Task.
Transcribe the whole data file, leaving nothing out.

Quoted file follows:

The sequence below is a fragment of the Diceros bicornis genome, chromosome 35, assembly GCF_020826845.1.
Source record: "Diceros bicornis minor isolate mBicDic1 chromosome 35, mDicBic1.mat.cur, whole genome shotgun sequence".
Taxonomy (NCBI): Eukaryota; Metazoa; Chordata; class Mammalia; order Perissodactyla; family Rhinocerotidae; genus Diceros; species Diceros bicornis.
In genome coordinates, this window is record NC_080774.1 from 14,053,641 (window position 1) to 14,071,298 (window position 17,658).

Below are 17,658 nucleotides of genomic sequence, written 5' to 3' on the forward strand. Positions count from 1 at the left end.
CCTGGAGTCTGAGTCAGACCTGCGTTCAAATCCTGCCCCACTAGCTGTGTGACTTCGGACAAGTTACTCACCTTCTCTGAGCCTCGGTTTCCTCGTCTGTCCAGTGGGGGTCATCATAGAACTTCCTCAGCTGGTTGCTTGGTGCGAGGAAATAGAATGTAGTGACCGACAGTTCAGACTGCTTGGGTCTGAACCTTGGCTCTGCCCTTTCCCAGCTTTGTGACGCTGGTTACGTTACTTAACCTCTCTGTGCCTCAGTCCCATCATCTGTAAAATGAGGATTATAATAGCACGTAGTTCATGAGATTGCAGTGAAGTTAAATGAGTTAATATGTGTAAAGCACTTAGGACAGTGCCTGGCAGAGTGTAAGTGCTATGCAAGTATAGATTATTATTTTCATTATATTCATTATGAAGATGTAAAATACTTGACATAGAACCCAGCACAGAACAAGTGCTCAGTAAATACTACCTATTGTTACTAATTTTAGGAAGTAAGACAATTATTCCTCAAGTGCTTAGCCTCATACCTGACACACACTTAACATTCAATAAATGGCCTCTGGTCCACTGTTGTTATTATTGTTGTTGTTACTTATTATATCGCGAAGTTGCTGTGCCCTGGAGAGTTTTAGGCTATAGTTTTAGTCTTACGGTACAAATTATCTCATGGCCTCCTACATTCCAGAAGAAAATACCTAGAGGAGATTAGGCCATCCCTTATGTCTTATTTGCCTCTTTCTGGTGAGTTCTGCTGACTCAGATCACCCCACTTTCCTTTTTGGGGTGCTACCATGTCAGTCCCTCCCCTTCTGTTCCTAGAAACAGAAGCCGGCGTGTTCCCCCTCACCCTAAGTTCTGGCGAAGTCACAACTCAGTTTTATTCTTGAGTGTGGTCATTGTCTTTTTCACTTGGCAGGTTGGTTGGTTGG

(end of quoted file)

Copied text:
The sequence below is a fragment of the Diceros bicornis genome, chromosome 35, assembly GCF_020826845.1.
Source record: "Diceros bicornis minor isolate mBicDic1 chromosome 35, mDicBic1.mat.cur, whole genome shotgun sequence".
Taxonomy (NCBI): Eukaryota; Metazoa; Chordata; class Mammalia; order Perissodactyla; family Rhinocerotidae; genus Diceros; species Diceros bicornis.
In genome coordinates, this window is record NC_080774.1 from 14,053,641 (window position 1) to 14,071,298 (window position 17,658).

Below are 17,658 nucleotides of genomic sequence, written 5' to 3' on the forward strand. Positions count from 1 at the left end.
CCTGGAGTCTGAGTCAGACCTGCGTTCAAATCCTGCCCCACTAGCTGTGTGACTTCGGACAAGTTACTCACCTTCTCTGAGCCTCGGTTTCCTCGTCTGTCCAGTGGGGGTCATCATAGAACTTCCTCAGCTGGTTGCTTGGTGCGAGGAAATAGAATGTAGTGACCGACAGTTCAGACTGCTTGGGTCTGAACCTTGGCTCTGCCCTTTCCCAGCTTTGTGACGCTGGTTACGTTACTTAACCTCTCTGTGCCTCAGTCCCATCATCTGTAAAATGAGGATTATAATAGCACGTAGTTCATGAGATTGCAGTGAAGTTAAATGAGTTAATATGTGTAAAGCACTTAGGACAGTGCCTGGCAGAGTGTAAGTGCTATGCAAGTATAGATTATTATTTTCATTATATTCATTATGAAGATGTAAAATACTTGACATAGAACCCAGCACAGAACAAGTGCTCAGTAAATACTACCTATTGTTACTAATTTTAGGAAGTAAGACAATTATTCCTCAAGTGCTTAGCCTCATACCTGACACACACTTAACATTCAATAAATGGCCTCTGGTCCACTGTTGTTATTATTGTTGTTGTTACTTATTATATCGCGAAGTTGCTGTGCCCTGGAGAGTTTTAGGCTATAGTTTTAGTCTTACGGTACAAATTATCTCATGGCCTCCTACATTCCAGAAGAAAATACCTAGAGGAGATTAGGCCATCCCTTATGTCTTATTTGCCTCTTTCTGGTGAGTTCTGCTGACTCAGATCACCCCACTTTCCTTTTTGGGGTGCTACCATGTCAGTCCCTCCCCTTCTGTTCCTAGAAACAGAAGCCGGCGTGTTCCCCCTCACCCTAAGTTCTGGCGAAGTCACAACTCAGTTTTATTCTTGAGTGTGGTCATTGTCTTTTTCACTTGGCAGGTTGGTTGGTTGG